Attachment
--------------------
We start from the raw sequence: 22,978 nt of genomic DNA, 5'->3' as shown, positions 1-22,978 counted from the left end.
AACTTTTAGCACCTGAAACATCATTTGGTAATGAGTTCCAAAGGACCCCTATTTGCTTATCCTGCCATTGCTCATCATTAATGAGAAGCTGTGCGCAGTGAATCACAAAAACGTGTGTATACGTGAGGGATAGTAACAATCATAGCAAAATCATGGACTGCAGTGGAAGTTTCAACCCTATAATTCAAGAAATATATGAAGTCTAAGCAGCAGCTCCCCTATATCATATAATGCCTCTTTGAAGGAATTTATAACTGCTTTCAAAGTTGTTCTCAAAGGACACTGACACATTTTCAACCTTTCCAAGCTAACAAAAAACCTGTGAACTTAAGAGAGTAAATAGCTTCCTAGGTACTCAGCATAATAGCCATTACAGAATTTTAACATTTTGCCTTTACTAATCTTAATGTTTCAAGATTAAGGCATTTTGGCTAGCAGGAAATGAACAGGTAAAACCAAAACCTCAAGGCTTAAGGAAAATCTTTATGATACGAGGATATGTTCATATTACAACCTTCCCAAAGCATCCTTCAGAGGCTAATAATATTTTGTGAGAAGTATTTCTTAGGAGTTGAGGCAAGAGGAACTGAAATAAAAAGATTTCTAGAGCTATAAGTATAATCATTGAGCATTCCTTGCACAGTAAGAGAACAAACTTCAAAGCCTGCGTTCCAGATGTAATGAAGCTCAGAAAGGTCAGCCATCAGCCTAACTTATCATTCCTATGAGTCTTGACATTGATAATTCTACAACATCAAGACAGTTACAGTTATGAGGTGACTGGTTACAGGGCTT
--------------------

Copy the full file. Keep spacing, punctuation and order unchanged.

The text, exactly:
We start from the raw sequence: 22,978 nt of genomic DNA, 5'->3' as shown, positions 1-22,978 counted from the left end.
AACTTTTAGCACCTGAAACATCATTTGGTAATGAGTTCCAAAGGACCCCTATTTGCTTATCCTGCCATTGCTCATCATTAATGAGAAGCTGTGCGCAGTGAATCACAAAAACGTGTGTATACGTGAGGGATAGTAACAATCATAGCAAAATCATGGACTGCAGTGGAAGTTTCAACCCTATAATTCAAGAAATATATGAAGTCTAAGCAGCAGCTCCCCTATATCATATAATGCCTCTTTGAAGGAATTTATAACTGCTTTCAAAGTTGTTCTCAAAGGACACTGACACATTTTCAACCTTTCCAAGCTAACAAAAAACCTGTGAACTTAAGAGAGTAAATAGCTTCCTAGGTACTCAGCATAATAGCCATTACAGAATTTTAACATTTTGCCTTTACTAATCTTAATGTTTCAAGATTAAGGCATTTTGGCTAGCAGGAAATGAACAGGTAAAACCAAAACCTCAAGGCTTAAGGAAAATCTTTATGATACGAGGATATGTTCATATTACAACCTTCCCAAAGCATCCTTCAGAGGCTAATAATATTTTGTGAGAAGTATTTCTTAGGAGTTGAGGCAAGAGGAACTGAAATAAAAAGATTTCTAGAGCTATAAGTATAATCATTGAGCATTCCTTGCACAGTAAGAGAACAAACTTCAAAGCCTGCGTTCCAGATGTAATGAAGCTCAGAAAGGTCAGCCATCAGCCTAACTTATCATTCCTATGAGTCTTGACATTGATAATTCTACAACATCAAGACAGTTACAGTTATGAGGTGACTGGTTACAGGGCTT